Renowned scientist Neil deGrasse Tyson says he has been detained by the police a dozen times over the years simply because he is black — even being stopped as he lugged textbooks to his office at Princeton University where he taught.
In a Facebook
post which borrows from his 2004 book, "The Sky Is Not the Limit: Adventures of an Urban Astrophysicist," Tyson writes:
"[I have] a dozen different encounters to draw from …There was the time I was stopped late at night at an underpass on an empty road in New Jersey for having changed lanes without signaling … The officer told me to get out of my car and questioned me for ten minutes around back with the bright head lights of his squad car illuminating my face.
"Is this your car? Yes. Who is the woman in the passenger seat? My wife. Where are you coming from? My parents' house. Where are you going? Home. What do you do for a living? I am an astrophysicist at Princeton University. What's in your trunk? A spare tire, and a lot of other greasy junk.
"He went on to say that the 'real reason' why he stopped me was because my car's license plates were much newer and shinier than the 17-year-old Ford that I was driving. The officer was just making sure that neither the car nor the plates were stolen."
Tyson, who is a best-selling author and director of the Hayden Planetarium in New York City, says that while teaching at Princeton, he was grabbed several times as he carted boxes of science textbooks into his office.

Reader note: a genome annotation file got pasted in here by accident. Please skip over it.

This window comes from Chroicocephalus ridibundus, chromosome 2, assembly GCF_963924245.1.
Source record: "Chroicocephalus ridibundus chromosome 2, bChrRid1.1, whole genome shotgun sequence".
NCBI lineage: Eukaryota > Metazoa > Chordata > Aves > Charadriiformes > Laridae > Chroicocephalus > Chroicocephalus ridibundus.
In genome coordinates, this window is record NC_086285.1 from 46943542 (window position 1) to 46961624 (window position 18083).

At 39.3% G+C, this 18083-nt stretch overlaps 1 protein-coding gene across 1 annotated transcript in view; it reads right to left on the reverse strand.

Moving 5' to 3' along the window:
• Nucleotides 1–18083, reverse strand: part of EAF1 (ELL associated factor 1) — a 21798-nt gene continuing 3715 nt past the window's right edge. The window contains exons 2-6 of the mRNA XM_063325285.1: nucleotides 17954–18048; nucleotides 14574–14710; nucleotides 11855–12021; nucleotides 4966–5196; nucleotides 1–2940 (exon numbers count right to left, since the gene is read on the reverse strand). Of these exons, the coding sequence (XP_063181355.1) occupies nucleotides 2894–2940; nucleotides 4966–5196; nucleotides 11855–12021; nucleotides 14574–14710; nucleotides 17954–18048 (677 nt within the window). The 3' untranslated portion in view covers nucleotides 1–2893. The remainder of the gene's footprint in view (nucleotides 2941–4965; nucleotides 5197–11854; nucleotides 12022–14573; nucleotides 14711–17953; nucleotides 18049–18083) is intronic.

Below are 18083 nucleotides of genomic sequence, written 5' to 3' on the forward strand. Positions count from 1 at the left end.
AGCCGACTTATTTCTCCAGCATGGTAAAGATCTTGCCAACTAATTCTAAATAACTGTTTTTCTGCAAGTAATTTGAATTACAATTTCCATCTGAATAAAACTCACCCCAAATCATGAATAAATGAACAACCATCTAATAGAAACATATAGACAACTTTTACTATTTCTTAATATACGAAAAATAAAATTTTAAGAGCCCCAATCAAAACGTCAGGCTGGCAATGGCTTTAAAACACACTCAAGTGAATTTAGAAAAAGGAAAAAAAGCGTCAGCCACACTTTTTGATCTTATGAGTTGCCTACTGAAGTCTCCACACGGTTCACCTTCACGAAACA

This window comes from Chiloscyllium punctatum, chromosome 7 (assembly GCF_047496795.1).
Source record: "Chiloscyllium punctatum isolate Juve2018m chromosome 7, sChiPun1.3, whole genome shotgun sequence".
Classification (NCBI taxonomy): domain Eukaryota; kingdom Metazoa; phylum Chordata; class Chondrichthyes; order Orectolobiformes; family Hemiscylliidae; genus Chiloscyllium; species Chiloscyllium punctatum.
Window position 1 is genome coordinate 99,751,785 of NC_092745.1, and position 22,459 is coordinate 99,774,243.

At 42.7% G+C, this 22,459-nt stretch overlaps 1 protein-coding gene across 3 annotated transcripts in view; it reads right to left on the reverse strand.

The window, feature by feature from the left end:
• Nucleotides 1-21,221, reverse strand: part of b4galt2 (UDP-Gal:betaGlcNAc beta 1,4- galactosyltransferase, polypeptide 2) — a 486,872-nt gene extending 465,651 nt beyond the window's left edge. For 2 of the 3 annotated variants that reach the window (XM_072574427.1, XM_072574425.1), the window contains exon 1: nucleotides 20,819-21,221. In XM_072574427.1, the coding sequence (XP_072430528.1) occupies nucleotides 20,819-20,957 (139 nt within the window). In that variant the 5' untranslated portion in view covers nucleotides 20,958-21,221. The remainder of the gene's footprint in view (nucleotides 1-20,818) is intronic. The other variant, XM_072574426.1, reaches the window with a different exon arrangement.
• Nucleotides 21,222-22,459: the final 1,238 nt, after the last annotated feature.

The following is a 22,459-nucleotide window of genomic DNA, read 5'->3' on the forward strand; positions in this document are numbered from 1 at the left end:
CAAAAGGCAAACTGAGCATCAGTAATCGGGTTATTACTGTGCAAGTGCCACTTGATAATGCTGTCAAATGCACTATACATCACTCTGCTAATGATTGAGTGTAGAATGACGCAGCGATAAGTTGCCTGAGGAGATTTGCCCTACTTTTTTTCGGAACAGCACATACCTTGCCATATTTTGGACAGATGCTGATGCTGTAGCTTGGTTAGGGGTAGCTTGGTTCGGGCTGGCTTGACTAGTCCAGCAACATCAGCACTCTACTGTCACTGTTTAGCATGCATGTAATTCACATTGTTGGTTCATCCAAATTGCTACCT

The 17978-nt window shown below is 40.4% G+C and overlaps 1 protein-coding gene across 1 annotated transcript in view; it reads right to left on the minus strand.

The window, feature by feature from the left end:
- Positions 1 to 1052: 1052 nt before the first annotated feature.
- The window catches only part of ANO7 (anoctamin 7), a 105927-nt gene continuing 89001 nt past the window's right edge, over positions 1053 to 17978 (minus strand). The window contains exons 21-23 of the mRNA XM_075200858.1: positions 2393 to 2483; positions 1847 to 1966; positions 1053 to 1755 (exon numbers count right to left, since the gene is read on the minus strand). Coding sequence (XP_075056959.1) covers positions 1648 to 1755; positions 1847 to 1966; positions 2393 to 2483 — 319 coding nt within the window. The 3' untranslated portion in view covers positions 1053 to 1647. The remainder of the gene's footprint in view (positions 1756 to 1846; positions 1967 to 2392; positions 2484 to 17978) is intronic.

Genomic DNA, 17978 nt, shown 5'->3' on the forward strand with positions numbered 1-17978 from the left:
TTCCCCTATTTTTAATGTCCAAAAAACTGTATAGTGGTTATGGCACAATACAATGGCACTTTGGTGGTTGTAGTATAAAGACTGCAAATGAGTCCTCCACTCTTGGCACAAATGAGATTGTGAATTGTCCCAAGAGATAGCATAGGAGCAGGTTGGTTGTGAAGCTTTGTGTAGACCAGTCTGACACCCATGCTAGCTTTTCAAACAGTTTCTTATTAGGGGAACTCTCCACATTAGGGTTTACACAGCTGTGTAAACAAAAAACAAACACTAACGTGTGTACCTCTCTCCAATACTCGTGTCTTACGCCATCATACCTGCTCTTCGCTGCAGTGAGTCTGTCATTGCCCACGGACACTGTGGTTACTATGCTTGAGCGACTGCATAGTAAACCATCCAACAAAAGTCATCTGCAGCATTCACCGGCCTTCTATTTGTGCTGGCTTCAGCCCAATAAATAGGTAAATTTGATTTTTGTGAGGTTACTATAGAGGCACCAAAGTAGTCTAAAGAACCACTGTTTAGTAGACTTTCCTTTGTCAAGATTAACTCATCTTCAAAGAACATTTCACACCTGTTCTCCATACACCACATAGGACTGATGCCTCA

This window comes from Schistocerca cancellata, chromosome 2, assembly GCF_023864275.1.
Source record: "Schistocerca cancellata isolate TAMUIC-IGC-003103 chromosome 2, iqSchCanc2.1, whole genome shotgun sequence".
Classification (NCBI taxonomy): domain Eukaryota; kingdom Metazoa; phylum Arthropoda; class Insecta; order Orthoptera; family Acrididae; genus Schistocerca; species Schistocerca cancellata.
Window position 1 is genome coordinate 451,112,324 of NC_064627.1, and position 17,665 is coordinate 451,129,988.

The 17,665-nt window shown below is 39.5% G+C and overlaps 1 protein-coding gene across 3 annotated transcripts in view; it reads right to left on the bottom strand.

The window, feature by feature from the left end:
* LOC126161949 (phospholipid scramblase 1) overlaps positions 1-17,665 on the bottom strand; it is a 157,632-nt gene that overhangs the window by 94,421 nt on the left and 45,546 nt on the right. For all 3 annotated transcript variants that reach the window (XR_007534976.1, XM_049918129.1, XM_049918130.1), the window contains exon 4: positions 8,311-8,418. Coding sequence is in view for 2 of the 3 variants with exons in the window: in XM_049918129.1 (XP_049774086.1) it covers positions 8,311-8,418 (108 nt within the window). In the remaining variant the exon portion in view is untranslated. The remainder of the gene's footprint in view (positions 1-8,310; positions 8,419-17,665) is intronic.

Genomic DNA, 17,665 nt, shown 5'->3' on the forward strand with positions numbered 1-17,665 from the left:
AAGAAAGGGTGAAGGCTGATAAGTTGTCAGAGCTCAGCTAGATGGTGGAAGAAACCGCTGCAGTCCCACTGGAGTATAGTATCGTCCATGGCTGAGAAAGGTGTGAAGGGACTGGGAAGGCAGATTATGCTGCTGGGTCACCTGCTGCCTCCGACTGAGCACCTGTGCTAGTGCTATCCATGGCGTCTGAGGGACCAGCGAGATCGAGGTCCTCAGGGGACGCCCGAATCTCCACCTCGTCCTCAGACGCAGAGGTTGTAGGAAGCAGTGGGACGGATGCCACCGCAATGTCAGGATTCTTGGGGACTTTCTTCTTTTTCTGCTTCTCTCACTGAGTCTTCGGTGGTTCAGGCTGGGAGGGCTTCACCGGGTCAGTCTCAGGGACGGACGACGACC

"They had stopped me at the entrance to the physics building where they asked accusatory questions about what I was doing. This one was complicated because a friend offered to drive me and my boxes to my office (I had not yet learned to drive)," Tyson wrote.
"Her car was registered in her father's name. It was 11:30 PM. Open-topped boxes of graduate math and physics textbooks filled the trunk. And we were transporting them into the building …
"I wonder how often that scenario shows up in police training tapes. In total, I was stopped two or three times by other security officers while entering physics buildings, but was never stopped entering the campus gym."
He said when he discussed the incidents with other black colleagues who had similar experiences, they agreed, "we were guilty not of DWI (Driving While Intoxicated), but of other violations none of us knew were on the books: DWB (Driving While Black), WWB (Walking While Black), and of course, JBB (Just Being Black)."
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